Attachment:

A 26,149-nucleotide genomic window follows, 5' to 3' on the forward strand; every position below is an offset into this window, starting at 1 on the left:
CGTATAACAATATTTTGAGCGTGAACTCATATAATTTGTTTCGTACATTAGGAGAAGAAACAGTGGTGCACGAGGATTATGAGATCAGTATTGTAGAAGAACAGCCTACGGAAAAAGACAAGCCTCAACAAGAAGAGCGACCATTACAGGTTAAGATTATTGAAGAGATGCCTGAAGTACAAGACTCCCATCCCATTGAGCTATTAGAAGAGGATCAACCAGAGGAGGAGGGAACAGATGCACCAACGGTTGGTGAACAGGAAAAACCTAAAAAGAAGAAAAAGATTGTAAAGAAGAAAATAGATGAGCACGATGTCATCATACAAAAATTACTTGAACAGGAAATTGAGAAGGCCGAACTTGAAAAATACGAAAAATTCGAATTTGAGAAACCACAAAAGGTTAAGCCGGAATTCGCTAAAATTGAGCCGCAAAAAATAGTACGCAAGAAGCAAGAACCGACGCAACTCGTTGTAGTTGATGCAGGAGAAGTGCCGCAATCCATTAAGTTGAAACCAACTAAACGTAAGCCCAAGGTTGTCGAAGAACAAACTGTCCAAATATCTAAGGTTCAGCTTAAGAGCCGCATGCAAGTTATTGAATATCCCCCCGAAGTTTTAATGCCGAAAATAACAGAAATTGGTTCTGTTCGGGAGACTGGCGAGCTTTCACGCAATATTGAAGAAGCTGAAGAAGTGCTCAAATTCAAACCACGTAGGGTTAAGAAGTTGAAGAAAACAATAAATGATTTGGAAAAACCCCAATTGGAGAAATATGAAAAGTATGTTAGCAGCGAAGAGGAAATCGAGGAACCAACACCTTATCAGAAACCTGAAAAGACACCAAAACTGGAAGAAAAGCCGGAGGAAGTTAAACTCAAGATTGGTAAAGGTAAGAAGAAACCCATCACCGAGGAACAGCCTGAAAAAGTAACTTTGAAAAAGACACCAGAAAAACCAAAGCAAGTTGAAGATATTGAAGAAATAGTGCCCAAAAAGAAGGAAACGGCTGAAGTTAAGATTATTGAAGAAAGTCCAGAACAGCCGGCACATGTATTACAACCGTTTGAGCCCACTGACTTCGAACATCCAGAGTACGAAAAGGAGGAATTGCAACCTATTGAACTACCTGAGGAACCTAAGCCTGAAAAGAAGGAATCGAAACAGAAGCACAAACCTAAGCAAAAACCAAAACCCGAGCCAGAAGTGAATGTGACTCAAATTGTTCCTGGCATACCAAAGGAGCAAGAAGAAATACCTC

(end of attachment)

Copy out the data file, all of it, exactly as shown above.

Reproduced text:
A 26,149-nucleotide genomic window follows, 5' to 3' on the forward strand; every position below is an offset into this window, starting at 1 on the left:
CGTATAACAATATTTTGAGCGTGAACTCATATAATTTGTTTCGTACATTAGGAGAAGAAACAGTGGTGCACGAGGATTATGAGATCAGTATTGTAGAAGAACAGCCTACGGAAAAAGACAAGCCTCAACAAGAAGAGCGACCATTACAGGTTAAGATTATTGAAGAGATGCCTGAAGTACAAGACTCCCATCCCATTGAGCTATTAGAAGAGGATCAACCAGAGGAGGAGGGAACAGATGCACCAACGGTTGGTGAACAGGAAAAACCTAAAAAGAAGAAAAAGATTGTAAAGAAGAAAATAGATGAGCACGATGTCATCATACAAAAATTACTTGAACAGGAAATTGAGAAGGCCGAACTTGAAAAATACGAAAAATTCGAATTTGAGAAACCACAAAAGGTTAAGCCGGAATTCGCTAAAATTGAGCCGCAAAAAATAGTACGCAAGAAGCAAGAACCGACGCAACTCGTTGTAGTTGATGCAGGAGAAGTGCCGCAATCCATTAAGTTGAAACCAACTAAACGTAAGCCCAAGGTTGTCGAAGAACAAACTGTCCAAATATCTAAGGTTCAGCTTAAGAGCCGCATGCAAGTTATTGAATATCCCCCCGAAGTTTTAATGCCGAAAATAACAGAAATTGGTTCTGTTCGGGAGACTGGCGAGCTTTCACGCAATATTGAAGAAGCTGAAGAAGTGCTCAAATTCAAACCACGTAGGGTTAAGAAGTTGAAGAAAACAATAAATGATTTGGAAAAACCCCAATTGGAGAAATATGAAAAGTATGTTAGCAGCGAAGAGGAAATCGAGGAACCAACACCTTATCAGAAACCTGAAAAGACACCAAAACTGGAAGAAAAGCCGGAGGAAGTTAAACTCAAGATTGGTAAAGGTAAGAAGAAACCCATCACCGAGGAACAGCCTGAAAAAGTAACTTTGAAAAAGACACCAGAAAAACCAAAGCAAGTTGAAGATATTGAAGAAATAGTGCCCAAAAAGAAGGAAACGGCTGAAGTTAAGATTATTGAAGAAAGTCCAGAACAGCCGGCACATGTATTACAACCGTTTGAGCCCACTGACTTCGAACATCCAGAGTACGAAAAGGAGGAATTGCAACCTATTGAACTACCTGAGGAACCTAAGCCTGAAAAGAAGGAATCGAAACAGAAGCACAAACCTAAGCAAAAACCAAAACCCGAGCCAGAAGTGAATGTGACTCAAATTGTTCCTGGCATACCAAAGGAGCAAGAAGAAATACCTC